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November 5, 2009

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Two detained in credit-card scheme

TWO men have been detained by Huangpu District police for using a bank-system loophole to swindle 14,000 yuan (US$2,050) through a form of credit-card fraud.

The suspects, identified as Chen Yun and Lu Weijie, avoided an overdraft penalty by using an agent who arranged to clear their debt for them.

But the scheme fell apart when the suspects failed to repay the agent, police said yesterday.

"The business trick has already benefited thousands of cardholders in avoiding overdraft fees," said a police officer surnamed Qin.

"But the practice is based on a loophole of the credit card application system and does pose hidden risks."

Police said the practice relies on a chain involving a cardholder, a money lender and an agent.

The agents, most of them bank-industry insiders, usually register a company and own a point-of-sales credit card machine.

Cardholders who overspend but can't pay off before the due date turn to agents to meet the card-issuer's deadline. They want to avoid high interest plus an overdraft penalty.

Agents start their business by looking for a money lender who will pay for the overdraft.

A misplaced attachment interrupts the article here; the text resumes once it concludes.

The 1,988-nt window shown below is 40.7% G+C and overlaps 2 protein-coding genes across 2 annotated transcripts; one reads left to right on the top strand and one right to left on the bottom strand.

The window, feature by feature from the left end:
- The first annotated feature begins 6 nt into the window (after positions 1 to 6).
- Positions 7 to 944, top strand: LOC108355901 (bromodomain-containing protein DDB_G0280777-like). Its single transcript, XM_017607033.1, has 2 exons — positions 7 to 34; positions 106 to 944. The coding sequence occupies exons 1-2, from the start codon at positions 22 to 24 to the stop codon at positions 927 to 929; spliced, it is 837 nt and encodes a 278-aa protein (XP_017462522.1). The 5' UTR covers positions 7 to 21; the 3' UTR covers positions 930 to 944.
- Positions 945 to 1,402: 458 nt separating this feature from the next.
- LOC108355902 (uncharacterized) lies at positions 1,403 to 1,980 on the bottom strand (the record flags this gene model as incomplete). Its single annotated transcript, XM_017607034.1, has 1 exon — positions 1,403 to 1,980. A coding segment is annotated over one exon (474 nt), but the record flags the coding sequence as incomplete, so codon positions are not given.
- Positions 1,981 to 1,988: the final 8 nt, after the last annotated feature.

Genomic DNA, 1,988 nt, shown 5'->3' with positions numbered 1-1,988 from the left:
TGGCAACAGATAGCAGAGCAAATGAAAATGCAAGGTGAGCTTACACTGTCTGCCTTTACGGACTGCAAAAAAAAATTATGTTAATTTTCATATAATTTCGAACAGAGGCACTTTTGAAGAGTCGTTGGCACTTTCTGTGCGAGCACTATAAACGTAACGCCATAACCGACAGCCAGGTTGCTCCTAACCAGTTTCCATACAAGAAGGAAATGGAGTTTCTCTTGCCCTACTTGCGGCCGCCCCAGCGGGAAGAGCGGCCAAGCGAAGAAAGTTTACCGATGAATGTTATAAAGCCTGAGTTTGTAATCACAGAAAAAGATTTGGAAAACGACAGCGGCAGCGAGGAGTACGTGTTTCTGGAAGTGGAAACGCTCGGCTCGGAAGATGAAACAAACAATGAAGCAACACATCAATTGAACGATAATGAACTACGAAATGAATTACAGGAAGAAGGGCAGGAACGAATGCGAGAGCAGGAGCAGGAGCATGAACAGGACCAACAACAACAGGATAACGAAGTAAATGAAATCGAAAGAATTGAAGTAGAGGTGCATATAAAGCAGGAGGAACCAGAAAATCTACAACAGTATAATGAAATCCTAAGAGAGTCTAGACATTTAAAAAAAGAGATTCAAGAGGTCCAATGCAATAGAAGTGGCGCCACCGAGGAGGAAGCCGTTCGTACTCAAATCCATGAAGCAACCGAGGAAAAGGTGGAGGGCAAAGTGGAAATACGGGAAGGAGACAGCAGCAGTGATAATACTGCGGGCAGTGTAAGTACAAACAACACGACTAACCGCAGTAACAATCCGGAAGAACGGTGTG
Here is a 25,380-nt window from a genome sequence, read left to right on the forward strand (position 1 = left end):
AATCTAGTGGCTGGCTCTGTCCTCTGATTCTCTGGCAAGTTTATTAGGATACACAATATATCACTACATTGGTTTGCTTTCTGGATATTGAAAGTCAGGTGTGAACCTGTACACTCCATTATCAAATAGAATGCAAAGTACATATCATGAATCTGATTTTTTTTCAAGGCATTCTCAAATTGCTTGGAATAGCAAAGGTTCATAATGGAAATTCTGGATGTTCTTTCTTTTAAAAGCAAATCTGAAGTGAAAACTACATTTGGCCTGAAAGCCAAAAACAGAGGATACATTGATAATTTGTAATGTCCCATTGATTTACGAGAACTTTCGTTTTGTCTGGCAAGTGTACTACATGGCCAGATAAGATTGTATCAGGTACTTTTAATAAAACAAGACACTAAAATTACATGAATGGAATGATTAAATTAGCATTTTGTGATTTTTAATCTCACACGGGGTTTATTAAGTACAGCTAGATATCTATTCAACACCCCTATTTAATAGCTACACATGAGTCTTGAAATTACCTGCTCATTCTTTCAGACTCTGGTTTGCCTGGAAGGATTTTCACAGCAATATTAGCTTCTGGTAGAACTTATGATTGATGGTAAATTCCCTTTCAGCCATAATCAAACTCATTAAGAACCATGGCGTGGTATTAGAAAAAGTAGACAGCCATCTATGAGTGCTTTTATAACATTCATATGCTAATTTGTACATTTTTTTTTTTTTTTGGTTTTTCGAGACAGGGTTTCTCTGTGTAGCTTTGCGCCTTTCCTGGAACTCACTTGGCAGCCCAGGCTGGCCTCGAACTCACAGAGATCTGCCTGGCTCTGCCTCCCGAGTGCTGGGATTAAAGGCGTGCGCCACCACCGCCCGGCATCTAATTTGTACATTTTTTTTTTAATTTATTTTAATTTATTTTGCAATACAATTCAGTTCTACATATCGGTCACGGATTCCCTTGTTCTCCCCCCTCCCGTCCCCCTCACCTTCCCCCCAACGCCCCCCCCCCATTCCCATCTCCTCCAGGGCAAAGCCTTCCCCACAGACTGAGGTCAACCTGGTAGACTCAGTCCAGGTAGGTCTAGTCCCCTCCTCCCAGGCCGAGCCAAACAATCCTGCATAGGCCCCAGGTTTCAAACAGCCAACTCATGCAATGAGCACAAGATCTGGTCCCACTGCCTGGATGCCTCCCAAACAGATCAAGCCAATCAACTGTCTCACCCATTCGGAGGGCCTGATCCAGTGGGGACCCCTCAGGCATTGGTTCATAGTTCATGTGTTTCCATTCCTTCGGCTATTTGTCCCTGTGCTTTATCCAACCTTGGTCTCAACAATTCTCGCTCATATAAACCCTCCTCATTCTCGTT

When the debt is cleared and cardholders' overdraft quota restored, the agent swipes the card at his POS machine as if there has been a sale, to get the money back to the lender.

"The cardholders may find the agent via the Internet when they overdraft," Qin said.

The agents and lenders cash in by charging a commission of 0.2 percent to 0.3 percent, Qin said. That is much lower than interest rate and overdraft fees that bank would charge.

In the current case, Chen and Lu - an overdrawn card holder and his friend, respectively - attempted to short-cut the process when they tried to renew their card with an overdraft of 14,000 yuan, police said.

As soon as the lender transferred the money to Chen's account, he reported the loss of his credit card to the bank. That prevented the agent from swiping the card on his POS machine.

"The overdraft was paid," said Qin. "The two suspects decided to divide up the money later."

The two were unemployed former bank salesmen, according to police.


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